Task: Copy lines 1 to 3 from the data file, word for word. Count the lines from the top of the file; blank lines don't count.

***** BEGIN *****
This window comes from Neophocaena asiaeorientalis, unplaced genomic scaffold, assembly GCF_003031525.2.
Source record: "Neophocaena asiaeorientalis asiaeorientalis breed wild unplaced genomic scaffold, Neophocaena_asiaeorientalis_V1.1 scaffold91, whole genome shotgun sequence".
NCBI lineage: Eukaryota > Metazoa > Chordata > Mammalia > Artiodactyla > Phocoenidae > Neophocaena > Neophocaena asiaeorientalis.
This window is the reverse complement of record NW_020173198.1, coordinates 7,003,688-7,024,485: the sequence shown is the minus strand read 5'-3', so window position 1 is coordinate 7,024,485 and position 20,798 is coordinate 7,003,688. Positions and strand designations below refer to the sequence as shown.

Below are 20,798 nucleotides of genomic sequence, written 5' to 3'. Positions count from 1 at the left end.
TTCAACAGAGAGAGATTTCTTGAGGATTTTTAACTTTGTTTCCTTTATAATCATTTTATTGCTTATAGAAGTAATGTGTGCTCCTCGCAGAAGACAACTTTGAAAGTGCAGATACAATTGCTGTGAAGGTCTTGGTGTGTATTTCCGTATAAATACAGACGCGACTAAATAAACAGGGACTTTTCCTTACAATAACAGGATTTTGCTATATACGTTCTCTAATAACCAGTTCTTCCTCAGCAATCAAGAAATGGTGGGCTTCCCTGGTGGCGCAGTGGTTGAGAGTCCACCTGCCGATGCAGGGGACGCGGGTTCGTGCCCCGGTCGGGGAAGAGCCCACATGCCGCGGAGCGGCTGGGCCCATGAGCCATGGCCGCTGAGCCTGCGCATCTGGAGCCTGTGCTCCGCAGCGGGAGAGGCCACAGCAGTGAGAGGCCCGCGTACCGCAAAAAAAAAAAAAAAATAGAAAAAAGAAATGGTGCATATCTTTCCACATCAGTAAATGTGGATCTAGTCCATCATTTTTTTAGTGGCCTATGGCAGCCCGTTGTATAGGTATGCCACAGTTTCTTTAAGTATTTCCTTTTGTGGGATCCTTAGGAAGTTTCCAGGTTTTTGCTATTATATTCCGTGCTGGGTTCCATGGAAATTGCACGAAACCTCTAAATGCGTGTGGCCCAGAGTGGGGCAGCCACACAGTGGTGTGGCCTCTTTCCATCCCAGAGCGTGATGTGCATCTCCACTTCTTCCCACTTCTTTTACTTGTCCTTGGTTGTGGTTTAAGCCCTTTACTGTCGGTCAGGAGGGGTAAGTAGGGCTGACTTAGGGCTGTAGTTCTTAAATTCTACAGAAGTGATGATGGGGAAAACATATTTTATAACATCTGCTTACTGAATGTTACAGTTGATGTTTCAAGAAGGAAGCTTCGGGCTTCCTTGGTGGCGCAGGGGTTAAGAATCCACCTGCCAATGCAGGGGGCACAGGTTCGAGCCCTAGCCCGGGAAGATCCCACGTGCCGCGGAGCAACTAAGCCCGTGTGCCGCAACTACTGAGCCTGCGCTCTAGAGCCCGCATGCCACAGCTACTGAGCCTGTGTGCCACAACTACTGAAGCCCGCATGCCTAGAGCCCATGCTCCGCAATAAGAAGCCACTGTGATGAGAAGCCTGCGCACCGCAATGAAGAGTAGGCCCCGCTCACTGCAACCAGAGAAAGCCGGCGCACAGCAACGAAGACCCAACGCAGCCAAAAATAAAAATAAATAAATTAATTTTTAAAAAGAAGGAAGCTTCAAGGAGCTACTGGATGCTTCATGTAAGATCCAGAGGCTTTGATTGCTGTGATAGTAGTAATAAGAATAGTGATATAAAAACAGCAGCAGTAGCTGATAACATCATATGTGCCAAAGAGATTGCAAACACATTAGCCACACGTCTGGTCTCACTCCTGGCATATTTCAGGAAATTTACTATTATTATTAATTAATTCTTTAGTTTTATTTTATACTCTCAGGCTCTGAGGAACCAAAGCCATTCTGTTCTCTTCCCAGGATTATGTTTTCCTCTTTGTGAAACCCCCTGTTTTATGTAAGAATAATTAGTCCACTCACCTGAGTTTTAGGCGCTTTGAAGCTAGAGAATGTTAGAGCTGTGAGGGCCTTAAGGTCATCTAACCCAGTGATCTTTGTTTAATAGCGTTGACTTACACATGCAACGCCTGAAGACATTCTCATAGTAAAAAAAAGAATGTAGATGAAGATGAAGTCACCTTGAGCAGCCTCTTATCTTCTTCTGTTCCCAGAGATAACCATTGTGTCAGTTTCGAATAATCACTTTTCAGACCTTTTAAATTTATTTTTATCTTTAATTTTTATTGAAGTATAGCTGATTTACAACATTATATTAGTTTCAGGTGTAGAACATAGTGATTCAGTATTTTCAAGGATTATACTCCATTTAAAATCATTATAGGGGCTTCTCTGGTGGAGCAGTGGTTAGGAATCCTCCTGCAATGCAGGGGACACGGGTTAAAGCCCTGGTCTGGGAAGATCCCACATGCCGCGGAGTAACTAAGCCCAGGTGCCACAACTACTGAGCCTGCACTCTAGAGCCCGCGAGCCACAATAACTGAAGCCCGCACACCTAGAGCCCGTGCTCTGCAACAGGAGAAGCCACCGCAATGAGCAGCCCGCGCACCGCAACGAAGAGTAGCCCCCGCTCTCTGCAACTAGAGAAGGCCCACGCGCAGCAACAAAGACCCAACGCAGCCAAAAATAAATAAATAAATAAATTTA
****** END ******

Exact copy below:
This window comes from Neophocaena asiaeorientalis, unplaced genomic scaffold, assembly GCF_003031525.2.
Source record: "Neophocaena asiaeorientalis asiaeorientalis breed wild unplaced genomic scaffold, Neophocaena_asiaeorientalis_V1.1 scaffold91, whole genome shotgun sequence".
NCBI lineage: Eukaryota > Metazoa > Chordata > Mammalia > Artiodactyla > Phocoenidae > Neophocaena > Neophocaena asiaeorientalis.